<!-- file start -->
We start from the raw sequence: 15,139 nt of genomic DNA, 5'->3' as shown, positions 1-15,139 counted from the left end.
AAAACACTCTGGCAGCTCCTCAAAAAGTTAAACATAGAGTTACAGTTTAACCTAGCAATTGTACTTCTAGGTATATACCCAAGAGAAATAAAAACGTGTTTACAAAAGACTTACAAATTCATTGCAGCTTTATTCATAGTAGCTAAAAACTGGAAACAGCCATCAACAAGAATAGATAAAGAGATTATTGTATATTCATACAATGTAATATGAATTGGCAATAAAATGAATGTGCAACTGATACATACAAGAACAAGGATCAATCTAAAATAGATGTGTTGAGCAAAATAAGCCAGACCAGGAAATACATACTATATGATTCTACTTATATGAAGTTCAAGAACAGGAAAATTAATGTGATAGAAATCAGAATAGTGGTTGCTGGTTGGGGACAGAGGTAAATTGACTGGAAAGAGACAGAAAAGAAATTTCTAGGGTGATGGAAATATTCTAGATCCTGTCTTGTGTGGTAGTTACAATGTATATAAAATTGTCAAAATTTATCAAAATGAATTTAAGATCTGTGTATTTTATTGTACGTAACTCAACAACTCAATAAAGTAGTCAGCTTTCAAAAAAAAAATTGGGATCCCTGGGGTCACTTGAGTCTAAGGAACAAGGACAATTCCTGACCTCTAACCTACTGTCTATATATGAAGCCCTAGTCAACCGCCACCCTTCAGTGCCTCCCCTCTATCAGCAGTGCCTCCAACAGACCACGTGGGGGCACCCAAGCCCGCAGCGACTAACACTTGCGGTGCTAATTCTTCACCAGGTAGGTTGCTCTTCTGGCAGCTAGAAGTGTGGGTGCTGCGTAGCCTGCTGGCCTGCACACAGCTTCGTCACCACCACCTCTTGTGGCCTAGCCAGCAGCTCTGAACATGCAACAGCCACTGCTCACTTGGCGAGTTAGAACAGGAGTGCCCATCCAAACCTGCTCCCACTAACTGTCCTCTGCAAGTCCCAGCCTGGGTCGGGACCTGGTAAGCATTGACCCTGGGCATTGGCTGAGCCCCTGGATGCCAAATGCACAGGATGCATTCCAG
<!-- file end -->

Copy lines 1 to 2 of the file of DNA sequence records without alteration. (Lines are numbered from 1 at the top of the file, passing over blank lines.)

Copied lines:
We start from the raw sequence: 15,139 nt of genomic DNA, 5'->3' as shown, positions 1-15,139 counted from the left end.
AAAACACTCTGGCAGCTCCTCAAAAAGTTAAACATAGAGTTACAGTTTAACCTAGCAATTGTACTTCTAGGTATATACCCAAGAGAAATAAAAACGTGTTTACAAAAGACTTACAAATTCATTGCAGCTTTATTCATAGTAGCTAAAAACTGGAAACAGCCATCAACAAGAATAGATAAAGAGATTATTGTATATTCATACAATGTAATATGAATTGGCAATAAAATGAATGTGCAACTGATACATACAAGAACAAGGATCAATCTAAAATAGATGTGTTGAGCAAAATAAGCCAGACCAGGAAATACATACTATATGATTCTACTTATATGAAGTTCAAGAACAGGAAAATTAATGTGATAGAAATCAGAATAGTGGTTGCTGGTTGGGGACAGAGGTAAATTGACTGGAAAGAGACAGAAAAGAAATTTCTAGGGTGATGGAAATATTCTAGATCCTGTCTTGTGTGGTAGTTACAATGTATATAAAATTGTCAAAATTTATCAAAATGAATTTAAGATCTGTGTATTTTATTGTACGTAACTCAACAACTCAATAAAGTAGTCAGCTTTCAAAAAAAAAATTGGGATCCCTGGGGTCACTTGAGTCTAAGGAACAAGGACAATTCCTGACCTCTAACCTACTGTCTATATATGAAGCCCTAGTCAACCGCCACCCTTCAGTGCCTCCCCTCTATCAGCAGTGCCTCCAACAGACCACGTGGGGGCACCCAAGCCCGCAGCGACTAACACTTGCGGTGCTAATTCTTCACCAGGTAGGTTGCTCTTCTGGCAGCTAGAAGTGTGGGTGCTGCGTAGCCTGCTGGCCTGCACACAGCTTCGTCACCACCACCTCTTGTGGCCTAGCCAGCAGCTCTGAACATGCAACAGCCACTGCTCACTTGGCGAGTTAGAACAGGAGTGCCCATCCAAACCTGCTCCCACTAACTGTCCTCTGCAAGTCCCAGCCTGGGTCGGGACCTGGTAAGCATTGACCCTGGGCATTGGCTGAGCCCCTGGATGCCAAATGCACAGGATGCATTCCAG